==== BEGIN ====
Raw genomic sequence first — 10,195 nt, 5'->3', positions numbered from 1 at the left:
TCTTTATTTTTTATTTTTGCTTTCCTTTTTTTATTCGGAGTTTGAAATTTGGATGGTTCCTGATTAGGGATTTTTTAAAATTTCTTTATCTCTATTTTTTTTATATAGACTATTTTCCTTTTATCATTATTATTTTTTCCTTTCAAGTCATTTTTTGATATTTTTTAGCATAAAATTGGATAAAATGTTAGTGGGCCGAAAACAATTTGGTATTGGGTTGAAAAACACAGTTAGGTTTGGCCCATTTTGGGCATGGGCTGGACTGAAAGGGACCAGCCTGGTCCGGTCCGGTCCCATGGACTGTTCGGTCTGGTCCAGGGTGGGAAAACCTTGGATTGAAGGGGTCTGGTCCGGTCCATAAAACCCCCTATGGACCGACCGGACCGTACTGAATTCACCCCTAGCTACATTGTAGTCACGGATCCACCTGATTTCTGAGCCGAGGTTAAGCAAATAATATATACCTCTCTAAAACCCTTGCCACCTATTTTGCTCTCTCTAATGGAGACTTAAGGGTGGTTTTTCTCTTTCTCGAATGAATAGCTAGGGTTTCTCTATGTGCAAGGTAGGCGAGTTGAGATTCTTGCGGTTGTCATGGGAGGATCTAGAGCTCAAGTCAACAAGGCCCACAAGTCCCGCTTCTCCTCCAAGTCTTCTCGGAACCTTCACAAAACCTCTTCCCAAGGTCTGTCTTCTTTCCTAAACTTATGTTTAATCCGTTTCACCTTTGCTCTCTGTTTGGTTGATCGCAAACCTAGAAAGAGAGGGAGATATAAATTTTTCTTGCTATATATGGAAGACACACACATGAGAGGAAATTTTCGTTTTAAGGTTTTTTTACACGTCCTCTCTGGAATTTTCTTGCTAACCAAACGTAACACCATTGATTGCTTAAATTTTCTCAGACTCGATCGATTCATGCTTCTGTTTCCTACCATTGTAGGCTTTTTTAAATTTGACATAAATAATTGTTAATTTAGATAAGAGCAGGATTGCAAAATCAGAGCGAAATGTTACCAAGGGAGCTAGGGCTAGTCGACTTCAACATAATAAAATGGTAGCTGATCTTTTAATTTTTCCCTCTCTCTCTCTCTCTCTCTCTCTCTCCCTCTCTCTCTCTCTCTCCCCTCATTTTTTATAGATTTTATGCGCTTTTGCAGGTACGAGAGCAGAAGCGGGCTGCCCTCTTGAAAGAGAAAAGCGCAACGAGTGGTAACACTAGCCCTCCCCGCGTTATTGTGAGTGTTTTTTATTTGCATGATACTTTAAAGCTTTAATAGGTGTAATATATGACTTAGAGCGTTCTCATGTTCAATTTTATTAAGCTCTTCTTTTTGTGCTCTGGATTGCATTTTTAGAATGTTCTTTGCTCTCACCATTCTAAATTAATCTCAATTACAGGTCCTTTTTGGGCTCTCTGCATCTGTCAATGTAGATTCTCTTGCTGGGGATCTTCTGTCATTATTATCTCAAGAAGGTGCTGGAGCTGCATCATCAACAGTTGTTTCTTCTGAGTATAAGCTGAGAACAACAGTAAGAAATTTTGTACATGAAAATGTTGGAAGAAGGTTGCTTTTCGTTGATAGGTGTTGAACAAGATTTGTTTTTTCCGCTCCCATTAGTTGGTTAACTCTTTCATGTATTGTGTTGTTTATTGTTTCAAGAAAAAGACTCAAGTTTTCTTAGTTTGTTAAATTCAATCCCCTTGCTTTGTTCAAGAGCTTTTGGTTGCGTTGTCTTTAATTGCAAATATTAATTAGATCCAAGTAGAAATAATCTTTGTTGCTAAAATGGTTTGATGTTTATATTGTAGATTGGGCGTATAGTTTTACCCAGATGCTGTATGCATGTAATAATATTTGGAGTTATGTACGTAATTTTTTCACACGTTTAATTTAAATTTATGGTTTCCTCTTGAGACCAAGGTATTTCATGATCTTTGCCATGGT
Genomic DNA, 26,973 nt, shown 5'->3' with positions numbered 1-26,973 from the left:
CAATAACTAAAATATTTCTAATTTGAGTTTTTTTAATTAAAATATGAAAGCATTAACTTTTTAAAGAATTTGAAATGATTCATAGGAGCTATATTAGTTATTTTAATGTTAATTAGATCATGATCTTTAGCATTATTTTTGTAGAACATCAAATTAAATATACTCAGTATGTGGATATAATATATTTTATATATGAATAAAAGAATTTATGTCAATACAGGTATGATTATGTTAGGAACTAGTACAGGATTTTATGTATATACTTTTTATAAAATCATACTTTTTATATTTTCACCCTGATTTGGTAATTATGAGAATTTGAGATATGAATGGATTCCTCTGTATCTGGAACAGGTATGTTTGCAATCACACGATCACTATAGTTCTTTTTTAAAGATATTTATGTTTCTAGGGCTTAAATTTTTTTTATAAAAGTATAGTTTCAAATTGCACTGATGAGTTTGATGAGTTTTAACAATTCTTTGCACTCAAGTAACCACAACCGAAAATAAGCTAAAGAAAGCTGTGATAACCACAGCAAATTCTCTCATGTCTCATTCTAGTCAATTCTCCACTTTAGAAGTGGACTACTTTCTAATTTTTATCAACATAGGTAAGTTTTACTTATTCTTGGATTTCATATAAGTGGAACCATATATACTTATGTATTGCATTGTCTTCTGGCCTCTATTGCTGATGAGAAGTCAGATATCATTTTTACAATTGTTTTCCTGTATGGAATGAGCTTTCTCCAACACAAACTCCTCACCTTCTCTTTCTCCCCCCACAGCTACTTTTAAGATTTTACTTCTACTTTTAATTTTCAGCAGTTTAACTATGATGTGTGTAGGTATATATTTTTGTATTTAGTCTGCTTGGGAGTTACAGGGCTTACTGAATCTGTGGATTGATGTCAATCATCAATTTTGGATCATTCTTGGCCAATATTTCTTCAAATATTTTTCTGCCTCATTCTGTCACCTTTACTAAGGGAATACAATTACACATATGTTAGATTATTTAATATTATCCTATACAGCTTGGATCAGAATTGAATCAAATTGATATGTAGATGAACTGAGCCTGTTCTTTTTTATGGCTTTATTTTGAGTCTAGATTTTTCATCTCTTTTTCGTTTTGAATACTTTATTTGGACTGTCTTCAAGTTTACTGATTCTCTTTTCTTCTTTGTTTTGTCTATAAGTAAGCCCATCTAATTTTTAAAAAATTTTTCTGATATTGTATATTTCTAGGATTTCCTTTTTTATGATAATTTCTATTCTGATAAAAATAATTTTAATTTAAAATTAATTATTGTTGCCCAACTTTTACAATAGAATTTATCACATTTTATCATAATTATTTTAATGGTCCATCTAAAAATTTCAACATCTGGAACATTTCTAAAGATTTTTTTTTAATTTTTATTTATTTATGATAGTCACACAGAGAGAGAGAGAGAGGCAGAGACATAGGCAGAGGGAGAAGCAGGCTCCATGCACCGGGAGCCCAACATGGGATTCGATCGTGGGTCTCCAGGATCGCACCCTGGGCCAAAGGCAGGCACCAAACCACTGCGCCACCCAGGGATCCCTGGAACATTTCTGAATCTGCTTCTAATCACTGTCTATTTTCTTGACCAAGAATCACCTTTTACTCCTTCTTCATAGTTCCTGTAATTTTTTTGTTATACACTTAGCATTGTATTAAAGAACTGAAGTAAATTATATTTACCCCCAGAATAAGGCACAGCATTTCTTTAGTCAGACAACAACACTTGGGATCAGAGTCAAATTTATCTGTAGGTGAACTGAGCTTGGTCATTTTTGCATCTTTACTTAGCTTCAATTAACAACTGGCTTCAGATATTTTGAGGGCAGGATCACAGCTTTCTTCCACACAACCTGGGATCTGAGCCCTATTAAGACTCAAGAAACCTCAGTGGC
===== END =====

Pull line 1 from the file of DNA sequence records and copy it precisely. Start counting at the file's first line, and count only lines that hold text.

Raw genomic sequence first — 10,195 nt, 5'->3', positions numbered from 1 at the left: